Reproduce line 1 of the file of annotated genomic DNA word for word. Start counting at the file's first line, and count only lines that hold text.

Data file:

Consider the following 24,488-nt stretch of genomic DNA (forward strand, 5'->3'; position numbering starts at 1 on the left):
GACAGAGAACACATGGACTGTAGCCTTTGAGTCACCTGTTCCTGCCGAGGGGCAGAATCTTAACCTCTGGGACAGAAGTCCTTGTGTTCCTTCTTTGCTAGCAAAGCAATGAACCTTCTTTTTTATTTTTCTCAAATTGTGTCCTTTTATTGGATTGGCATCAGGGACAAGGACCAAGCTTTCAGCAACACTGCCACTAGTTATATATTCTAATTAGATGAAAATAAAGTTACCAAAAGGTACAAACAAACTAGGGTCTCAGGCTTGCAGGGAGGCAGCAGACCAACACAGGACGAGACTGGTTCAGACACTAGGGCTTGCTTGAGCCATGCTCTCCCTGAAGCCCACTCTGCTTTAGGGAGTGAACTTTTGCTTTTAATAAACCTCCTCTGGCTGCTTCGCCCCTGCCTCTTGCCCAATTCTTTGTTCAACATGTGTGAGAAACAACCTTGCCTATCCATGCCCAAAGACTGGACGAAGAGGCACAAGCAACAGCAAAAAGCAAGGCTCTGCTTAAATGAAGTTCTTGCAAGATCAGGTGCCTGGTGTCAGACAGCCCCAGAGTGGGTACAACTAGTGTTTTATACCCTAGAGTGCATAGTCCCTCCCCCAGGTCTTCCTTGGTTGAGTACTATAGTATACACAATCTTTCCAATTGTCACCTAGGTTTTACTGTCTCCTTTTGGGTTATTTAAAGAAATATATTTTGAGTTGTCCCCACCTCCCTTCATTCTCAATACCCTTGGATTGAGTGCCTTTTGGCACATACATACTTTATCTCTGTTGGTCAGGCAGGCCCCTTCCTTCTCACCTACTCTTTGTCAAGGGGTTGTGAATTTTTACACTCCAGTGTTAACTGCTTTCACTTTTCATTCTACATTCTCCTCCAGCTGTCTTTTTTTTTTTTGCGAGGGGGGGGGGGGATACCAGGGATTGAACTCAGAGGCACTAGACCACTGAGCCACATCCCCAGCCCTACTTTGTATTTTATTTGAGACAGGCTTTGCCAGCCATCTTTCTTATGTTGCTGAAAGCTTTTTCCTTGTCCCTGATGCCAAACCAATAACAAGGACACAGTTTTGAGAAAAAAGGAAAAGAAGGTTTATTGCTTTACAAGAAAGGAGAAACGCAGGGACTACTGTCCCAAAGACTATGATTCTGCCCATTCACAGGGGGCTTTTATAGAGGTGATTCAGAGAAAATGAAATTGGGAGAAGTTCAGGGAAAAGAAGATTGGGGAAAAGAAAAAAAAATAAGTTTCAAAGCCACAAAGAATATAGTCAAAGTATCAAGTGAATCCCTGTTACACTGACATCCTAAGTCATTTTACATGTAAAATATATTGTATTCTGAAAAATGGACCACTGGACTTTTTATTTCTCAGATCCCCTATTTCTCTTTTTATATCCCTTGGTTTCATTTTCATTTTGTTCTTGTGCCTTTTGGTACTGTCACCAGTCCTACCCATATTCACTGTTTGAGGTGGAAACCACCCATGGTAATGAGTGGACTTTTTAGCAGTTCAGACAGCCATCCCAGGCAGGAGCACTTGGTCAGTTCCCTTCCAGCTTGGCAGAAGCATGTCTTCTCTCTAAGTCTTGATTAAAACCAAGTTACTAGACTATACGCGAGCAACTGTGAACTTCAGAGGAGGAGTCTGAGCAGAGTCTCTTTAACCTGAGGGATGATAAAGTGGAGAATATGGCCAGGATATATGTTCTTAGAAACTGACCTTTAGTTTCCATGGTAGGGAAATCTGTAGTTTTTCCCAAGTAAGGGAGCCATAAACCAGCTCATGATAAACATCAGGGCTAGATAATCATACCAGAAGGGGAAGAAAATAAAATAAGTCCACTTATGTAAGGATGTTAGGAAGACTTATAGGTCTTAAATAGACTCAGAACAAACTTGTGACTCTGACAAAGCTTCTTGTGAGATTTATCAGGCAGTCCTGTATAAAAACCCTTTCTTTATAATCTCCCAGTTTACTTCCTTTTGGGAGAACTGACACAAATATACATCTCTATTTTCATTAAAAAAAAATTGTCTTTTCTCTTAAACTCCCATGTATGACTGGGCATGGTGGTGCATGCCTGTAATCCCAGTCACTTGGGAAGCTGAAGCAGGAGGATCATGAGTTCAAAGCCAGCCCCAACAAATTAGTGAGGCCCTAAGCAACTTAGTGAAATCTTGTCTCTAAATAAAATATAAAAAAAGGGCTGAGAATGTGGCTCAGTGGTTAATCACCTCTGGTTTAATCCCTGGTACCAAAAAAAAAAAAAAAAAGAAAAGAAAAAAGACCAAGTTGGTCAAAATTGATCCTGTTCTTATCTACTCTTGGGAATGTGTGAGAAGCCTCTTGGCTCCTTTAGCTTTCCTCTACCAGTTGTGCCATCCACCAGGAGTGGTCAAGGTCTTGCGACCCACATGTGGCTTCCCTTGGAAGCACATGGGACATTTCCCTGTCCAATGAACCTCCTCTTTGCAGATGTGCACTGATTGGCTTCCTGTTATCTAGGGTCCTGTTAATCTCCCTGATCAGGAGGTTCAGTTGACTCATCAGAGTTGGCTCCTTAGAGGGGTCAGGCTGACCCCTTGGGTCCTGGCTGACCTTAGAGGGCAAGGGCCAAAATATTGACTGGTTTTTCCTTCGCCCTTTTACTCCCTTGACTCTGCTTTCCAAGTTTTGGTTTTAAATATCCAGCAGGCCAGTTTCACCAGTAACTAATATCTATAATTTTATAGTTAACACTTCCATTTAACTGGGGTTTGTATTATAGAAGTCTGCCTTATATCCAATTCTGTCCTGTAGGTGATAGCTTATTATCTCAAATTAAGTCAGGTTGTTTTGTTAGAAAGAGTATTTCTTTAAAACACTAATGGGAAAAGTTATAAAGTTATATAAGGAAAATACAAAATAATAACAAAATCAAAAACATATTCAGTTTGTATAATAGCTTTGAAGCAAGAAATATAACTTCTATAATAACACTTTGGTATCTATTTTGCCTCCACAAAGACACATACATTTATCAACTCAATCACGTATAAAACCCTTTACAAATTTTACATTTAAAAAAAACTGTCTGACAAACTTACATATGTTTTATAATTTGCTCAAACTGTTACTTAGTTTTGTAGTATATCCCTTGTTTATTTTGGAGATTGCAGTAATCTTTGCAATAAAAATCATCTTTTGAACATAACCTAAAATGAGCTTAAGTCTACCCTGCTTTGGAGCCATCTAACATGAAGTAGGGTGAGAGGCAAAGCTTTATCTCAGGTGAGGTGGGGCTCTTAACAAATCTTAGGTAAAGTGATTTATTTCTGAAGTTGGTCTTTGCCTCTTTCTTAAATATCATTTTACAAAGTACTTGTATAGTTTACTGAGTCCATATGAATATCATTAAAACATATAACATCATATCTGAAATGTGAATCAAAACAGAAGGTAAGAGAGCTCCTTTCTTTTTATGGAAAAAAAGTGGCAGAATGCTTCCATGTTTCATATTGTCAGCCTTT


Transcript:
Consider the following 24,488-nt stretch of genomic DNA (forward strand, 5'->3'; position numbering starts at 1 on the left):